Is the point of this to mean they were originally in prison for violent or sex crimes, and JRI reforms allowed them to be released weeks or months sooner? Or is VCTF/LDAA stating that over 600 of this specific cohort has been re-arrested for one of the 60 violent crimes or a sex offense? It is unclear, but again: arrests are a poor form of data when believing in the legal system that relies on either a guilty plea or a trial conviction. This data is not in the folder. 

  1. “JRI reforms, which made it much more difficult to revoke an offender’s probation of parole sentence for violations of their supervision, led to an approximately 50% reduction in probation revocations between 2016 and 2020.” 

What specifically made it “more difficult?”  

Fewer revocations may also mean fewer violations of supervision. Would the Task Force be satisfied if revocations were trending upward, thereby implying supervision does not work? 

According to the 2022 JRI Report: Probation revocations for New Criminal Activity have steadily declined from 1,133 (2016) to 836 (2021). Other revocations have similarly declined (GTPS, Parole, Technical Violations). (p.12 Fig. 4) 

The average sentence length for new felony admissions (for those on supervision) is 64.5 months (about 5 and a half years). This implies that many must be sentences under 5 years, including many nonviolent crimes. 

The shortest stint are technical probation violations (no new crime committed)- averaging 49.3 months in 2021. Thus, a technical probation violation and a new felony admission are (on average) only 15 months apart. GTPS revocations are 85.4 (2016) and 58.5 months (20, respectively, in 2021. (Fig. 12) 

Habitual Offender sentences decreased, but the length stayed relatively stable. In 2016, 466 sentences averaged 124.8 months. A decline in usage at first saw a spike in sentencing, then 2021 dropped to 89 sentences averaging 119.4 months. 

Juvenile Crime 

Regarding juvenile violent crime, it is impossible to assess any changes without breaking out crimes committed by age group. From 2016 to 2023, the number of juveniles adjudicated of a violent offense increased from 1,408 to 2,199. Were those seven hundred 17-year-olds? 

Did 17-year-olds commit MORE crimes after being moved into the juvenile system? The same? Fewer? Of course, all the numbers went up. First, Louisiana moved the most criminally active of all age groups under 18 into the juvenile system. Second, Louisiana made no changes in the number of judges, lawyers, and carceral facilities despite years of phasing in the “Raise the Age” legislation. 

Conclusion 

Based on the data provided, the past decade has seen a reduction in both crime and punishment. We should not legislate based on salacious stories and extreme examples. We must work to create more opportunities for people to become better people and then accept them back into our community when that happens. It is the only way to reverse cycles of trauma, poverty, and violence.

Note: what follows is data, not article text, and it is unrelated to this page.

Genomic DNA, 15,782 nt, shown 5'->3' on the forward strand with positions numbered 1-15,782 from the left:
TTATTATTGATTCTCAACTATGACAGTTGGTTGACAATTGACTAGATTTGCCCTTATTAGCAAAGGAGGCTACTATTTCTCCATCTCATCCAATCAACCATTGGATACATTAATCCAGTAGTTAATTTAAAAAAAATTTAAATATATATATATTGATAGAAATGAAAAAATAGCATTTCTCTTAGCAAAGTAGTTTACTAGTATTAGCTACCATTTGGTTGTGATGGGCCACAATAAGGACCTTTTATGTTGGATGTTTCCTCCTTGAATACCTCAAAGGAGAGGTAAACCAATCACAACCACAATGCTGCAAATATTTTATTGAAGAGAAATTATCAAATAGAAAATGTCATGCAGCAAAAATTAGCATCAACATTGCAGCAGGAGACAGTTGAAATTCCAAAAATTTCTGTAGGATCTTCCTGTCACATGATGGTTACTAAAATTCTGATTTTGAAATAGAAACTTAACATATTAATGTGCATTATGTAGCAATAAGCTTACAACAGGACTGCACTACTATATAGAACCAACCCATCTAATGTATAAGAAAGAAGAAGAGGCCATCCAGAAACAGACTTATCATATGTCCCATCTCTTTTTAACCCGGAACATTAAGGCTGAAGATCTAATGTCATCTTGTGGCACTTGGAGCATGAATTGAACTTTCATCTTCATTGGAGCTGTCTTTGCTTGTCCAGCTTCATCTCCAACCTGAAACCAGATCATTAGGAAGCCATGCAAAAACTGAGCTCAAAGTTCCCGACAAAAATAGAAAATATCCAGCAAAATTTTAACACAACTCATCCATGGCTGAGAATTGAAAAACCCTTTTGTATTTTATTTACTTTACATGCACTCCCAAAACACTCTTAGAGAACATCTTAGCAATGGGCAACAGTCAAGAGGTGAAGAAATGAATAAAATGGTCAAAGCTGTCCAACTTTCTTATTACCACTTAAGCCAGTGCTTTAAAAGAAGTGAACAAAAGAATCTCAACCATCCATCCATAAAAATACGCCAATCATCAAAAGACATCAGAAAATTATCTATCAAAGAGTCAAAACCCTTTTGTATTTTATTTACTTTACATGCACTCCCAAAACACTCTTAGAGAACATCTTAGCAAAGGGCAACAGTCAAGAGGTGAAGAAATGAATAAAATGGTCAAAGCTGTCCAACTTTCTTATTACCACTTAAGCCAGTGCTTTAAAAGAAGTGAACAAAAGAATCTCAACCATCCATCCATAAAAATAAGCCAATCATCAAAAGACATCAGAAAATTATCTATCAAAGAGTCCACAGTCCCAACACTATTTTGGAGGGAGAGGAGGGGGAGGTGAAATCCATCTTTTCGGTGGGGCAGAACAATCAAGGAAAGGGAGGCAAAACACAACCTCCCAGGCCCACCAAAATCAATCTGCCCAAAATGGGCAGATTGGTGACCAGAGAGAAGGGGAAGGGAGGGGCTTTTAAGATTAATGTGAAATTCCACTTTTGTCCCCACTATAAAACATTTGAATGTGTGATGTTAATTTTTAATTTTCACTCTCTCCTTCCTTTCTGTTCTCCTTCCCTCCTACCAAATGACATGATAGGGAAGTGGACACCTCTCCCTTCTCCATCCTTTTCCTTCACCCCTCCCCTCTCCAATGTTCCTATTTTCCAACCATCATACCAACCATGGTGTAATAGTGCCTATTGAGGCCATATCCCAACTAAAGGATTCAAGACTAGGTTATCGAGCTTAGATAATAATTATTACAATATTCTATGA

Sincerely,  

Bruce Reilly 

Deputy Director 

Voice of the Experienced 

Advocating for True Representation and Mental Health Justice: VOTE Opposes the Disastrous “Phase III” Expansion of OJC

Who represents the civil rights of the people incarcerated in New Orleans’ jail? They don’t know. Do you? 

Voice of the Experienced surveyed people incarcerated at OJC about the consent decree and their experiences with mental health care in the jail.

“Who are these people? OJC is understaffed and run terribly. Why would you need another jail?” 

– Community Member incarcerated 5 years at OJC, in response to our inquiry on the civil rights lawyers representing them

“No one residing at OJC has been informed of the civil rights case before 7/11/2023, when these surveys were issued. The mental health staff to resident ratio is way too large. The staff is not equipped to deal with the amount or level of mental health issues of residents. Medication services are sporadic and not on a reliable schedule.”

Community Member incarcerated 16 months at OJC, diagnosed with anxiety, depression, and PTSD. Expecting to leave OJC “within a year or two.” 

AUGUST 1, 2023—In the ongoing saga of the proposed $110 million dollar Orleans Justice Center (OJC) expansion, a critical question remains unanswered: who truly represents the people incarcerated in our jail?  

We, Voice of the Experienced (VOTE), raise strong concerns about the representation of the community most impacted – the people currently incarcerated and who could be incarcerated at OJC – by the MacArthur Justice Center (MacArthur). The 2012 federal court Consent Decree was intended to bring meaningful change to the abhorrent jail conditions in New Orleans and meet standards mandated by the United States and Louisiana constitutions. But instead, it has devolved into a labyrinth of murky intentions and questionable judgment that we believe would make mental healthcare at the jail worse

More than a decade into the litigation, at least 100,000 people have been in that jail, held for periods ranging from a few days, to a few weeks, to a few months. We are totally surprised that MacArthur supports a $110 million panopticon jail expansion to house a few dozen people with serious mental illnesses (SMI).  It is understandable for others to put weight in their opinions, as MacArthur is tasked with representing the incarcerated people inside the jail. We have heard Judge Africk, Magistrate North, and City Council give credence to what the jail’s incarcerated people want (which is rarely the case for people in jails and prisons). We hope such deference continues after reading this letter.